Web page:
Posted 20 Sep 2002
What is NO FIRE? I know what the rule says, I know what effect it has in the game, and I know tactics for exploiting it. You could even say I'm a fan of the rule, but none of that is what I'm looking for. What I'm looking for is a description of what it represents in real combat. Anybody want to have a go at describing what it simulates?
Probably a mix of things.. the squad being silenced through opposing
suppressing fire, ammo running low (the "hey bob.. go get some more MG
belts!" rule), the squad continuing to pump lead into empty ground, being
caught with their pants down, etc
I think you need to not get too tied up with it - it's a game mechanism to represent failure to interfere with the enemy and/or wrestle the initiative...
You need to look at it as a "big picture" - what is the 'effect' of multiple "No Fires" - i.e. the total loss of initiative because you have no way left to interfere with he enemy's activity... etc...
NO FIRE can represent any number of things. The following is my own
views, your mileage may vary (YMMV)
It helps me to think of Crossfire as an event driven game and not time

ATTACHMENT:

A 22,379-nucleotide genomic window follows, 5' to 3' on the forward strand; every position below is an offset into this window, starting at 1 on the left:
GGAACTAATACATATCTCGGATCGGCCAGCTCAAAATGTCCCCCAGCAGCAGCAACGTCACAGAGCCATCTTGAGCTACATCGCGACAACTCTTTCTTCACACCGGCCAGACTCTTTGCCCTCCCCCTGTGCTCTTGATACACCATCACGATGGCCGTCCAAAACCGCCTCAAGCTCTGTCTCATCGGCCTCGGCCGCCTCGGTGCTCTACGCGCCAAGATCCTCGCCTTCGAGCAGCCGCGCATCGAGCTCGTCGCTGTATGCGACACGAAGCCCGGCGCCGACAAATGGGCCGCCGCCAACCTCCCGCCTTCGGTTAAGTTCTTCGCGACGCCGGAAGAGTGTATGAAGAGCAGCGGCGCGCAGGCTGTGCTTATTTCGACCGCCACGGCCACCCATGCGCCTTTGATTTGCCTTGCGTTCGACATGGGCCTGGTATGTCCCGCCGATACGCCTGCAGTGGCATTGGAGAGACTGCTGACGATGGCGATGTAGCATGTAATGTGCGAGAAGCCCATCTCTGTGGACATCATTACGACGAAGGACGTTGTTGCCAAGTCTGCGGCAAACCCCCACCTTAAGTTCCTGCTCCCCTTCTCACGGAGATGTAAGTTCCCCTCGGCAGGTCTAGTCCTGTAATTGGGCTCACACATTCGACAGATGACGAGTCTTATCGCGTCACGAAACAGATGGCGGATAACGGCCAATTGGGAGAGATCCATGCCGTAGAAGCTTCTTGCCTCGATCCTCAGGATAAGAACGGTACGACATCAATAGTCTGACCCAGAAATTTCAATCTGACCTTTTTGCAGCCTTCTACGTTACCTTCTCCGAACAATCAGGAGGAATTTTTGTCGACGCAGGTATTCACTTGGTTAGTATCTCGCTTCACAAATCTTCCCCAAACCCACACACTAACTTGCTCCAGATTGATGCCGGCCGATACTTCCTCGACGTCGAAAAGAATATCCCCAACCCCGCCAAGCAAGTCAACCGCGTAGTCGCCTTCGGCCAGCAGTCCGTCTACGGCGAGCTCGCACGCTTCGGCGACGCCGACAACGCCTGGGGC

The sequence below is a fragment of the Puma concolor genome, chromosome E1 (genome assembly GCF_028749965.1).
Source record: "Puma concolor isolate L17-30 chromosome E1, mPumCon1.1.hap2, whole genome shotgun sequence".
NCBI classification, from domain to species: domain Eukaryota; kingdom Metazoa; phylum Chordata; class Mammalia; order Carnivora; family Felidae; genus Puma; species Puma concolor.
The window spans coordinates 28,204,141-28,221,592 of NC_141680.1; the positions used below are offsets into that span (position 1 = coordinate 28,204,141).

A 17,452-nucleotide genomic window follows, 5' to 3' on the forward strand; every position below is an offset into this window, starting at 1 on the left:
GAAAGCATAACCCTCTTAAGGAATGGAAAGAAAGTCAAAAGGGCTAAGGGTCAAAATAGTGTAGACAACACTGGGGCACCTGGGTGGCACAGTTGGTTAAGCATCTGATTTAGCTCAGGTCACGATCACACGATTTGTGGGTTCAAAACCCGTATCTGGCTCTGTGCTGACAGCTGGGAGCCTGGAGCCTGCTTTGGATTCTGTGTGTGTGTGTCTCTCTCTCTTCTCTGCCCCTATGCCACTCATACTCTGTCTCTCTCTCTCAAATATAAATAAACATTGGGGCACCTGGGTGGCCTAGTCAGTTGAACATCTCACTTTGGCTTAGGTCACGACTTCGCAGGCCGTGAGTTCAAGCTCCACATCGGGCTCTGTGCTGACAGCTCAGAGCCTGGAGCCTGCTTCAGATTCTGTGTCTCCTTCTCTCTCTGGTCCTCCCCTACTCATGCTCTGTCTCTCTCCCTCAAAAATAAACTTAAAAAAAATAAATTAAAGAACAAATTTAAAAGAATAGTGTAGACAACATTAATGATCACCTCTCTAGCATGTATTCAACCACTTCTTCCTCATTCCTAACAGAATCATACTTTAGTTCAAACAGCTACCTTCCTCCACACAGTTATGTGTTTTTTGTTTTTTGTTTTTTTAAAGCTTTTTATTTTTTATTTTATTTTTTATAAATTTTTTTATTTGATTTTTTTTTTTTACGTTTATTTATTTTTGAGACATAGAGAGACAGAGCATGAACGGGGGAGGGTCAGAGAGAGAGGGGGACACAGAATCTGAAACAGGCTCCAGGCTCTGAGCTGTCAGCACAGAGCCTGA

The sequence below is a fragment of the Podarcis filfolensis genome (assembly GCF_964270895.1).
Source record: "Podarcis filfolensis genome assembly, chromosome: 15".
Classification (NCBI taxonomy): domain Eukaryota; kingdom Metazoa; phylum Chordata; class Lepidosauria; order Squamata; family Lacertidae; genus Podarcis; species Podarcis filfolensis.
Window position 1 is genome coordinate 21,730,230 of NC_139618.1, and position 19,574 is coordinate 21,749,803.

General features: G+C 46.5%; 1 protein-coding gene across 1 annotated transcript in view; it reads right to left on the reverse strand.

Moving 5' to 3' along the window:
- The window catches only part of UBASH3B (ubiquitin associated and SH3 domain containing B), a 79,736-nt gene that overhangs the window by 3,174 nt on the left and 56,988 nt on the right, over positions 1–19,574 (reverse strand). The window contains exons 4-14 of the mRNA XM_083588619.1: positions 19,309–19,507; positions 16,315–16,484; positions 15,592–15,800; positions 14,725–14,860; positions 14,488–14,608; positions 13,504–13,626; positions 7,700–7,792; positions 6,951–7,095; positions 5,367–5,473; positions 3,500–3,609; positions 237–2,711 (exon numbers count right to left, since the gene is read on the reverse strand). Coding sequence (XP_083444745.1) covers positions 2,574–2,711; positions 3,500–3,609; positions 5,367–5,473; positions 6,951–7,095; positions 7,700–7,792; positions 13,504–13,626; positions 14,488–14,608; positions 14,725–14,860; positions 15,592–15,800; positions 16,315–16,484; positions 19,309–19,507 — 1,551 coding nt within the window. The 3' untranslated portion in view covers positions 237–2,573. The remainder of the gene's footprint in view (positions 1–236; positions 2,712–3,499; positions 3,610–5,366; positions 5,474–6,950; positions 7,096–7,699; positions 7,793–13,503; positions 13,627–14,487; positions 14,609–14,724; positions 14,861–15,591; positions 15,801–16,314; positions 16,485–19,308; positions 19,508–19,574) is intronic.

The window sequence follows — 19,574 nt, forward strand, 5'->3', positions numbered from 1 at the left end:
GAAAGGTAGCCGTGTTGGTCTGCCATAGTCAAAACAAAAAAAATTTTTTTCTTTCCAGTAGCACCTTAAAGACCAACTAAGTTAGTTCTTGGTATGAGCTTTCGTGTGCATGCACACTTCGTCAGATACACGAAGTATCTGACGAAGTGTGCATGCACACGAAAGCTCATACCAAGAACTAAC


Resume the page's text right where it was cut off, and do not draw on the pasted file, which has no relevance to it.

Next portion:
based. The actions that occur in a Crossfire game represent critical
events and the order in which they occur on the table is not necessarily
the time sequence in which the events actually occur. The focus is
on events and situations occurring. From a conceptualization point of
view, it is therefore important to not try and explain what is happening
on the table strictly by time packets. For example, if everything
"freezes" while you sort out a situation on a left flank, you shouldn't
think of it as everything being suspended in time as you resolve the
situation. When you turn your attention to the centre or right flank
situations, these now "catch up" time wise to what has been happening on
With that interpretation in mind, NO FIRE can represent the affected
squad hammering away at a particular target while your other squads
manouver around it at the same time.